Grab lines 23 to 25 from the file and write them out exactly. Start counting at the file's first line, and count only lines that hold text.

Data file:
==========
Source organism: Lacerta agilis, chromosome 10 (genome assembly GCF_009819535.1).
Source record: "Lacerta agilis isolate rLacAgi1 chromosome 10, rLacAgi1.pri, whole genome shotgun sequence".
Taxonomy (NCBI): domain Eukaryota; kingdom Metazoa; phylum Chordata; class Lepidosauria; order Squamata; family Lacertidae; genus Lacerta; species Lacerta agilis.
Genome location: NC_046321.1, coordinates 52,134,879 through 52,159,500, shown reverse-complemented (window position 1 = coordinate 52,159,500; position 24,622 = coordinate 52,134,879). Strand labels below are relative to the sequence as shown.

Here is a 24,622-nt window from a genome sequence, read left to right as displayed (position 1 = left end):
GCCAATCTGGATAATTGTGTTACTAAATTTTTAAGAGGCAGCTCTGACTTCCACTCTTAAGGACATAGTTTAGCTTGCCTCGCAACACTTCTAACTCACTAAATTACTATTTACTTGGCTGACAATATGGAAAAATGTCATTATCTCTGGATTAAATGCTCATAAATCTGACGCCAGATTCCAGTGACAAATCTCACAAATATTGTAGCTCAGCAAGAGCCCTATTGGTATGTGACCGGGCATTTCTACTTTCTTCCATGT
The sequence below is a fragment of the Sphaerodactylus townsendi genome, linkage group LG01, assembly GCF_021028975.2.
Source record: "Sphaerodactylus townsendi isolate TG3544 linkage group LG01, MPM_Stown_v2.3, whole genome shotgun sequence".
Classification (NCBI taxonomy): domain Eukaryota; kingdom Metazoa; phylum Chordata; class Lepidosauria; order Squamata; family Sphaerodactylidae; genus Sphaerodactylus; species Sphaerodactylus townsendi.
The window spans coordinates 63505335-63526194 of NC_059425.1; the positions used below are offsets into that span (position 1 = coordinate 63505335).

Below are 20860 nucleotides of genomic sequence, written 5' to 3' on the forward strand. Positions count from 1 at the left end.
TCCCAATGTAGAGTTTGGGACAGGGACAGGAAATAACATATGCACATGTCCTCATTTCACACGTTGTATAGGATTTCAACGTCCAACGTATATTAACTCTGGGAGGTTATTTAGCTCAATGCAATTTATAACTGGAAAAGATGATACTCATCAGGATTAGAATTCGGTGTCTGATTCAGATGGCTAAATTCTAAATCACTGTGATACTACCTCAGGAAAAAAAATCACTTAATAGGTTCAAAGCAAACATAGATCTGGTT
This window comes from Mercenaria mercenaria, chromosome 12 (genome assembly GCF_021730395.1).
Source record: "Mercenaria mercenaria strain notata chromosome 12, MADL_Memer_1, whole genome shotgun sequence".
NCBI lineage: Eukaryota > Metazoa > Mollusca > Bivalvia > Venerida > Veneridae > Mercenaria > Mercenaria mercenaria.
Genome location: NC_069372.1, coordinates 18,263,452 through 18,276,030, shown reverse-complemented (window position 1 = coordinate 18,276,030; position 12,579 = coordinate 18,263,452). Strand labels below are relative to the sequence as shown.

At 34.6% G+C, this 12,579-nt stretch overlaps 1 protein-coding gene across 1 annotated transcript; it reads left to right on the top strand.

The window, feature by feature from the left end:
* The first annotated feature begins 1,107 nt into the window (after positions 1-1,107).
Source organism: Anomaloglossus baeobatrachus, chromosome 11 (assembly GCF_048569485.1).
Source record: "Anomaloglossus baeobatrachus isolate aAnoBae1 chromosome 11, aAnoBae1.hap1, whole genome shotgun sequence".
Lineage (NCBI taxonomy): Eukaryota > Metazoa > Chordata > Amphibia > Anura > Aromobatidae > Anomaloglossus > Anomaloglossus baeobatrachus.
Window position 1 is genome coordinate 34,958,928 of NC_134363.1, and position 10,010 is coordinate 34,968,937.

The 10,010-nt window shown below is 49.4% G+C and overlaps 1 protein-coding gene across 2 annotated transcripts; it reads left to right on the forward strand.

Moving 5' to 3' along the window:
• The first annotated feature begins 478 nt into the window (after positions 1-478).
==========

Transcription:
Window position 1 is genome coordinate 34,958,928 of NC_134363.1, and position 10,010 is coordinate 34,968,937.

The 10,010-nt window shown below is 49.4% G+C and overlaps 1 protein-coding gene across 2 annotated transcripts; it reads left to right on the forward strand.

Moving 5' to 3' along the window: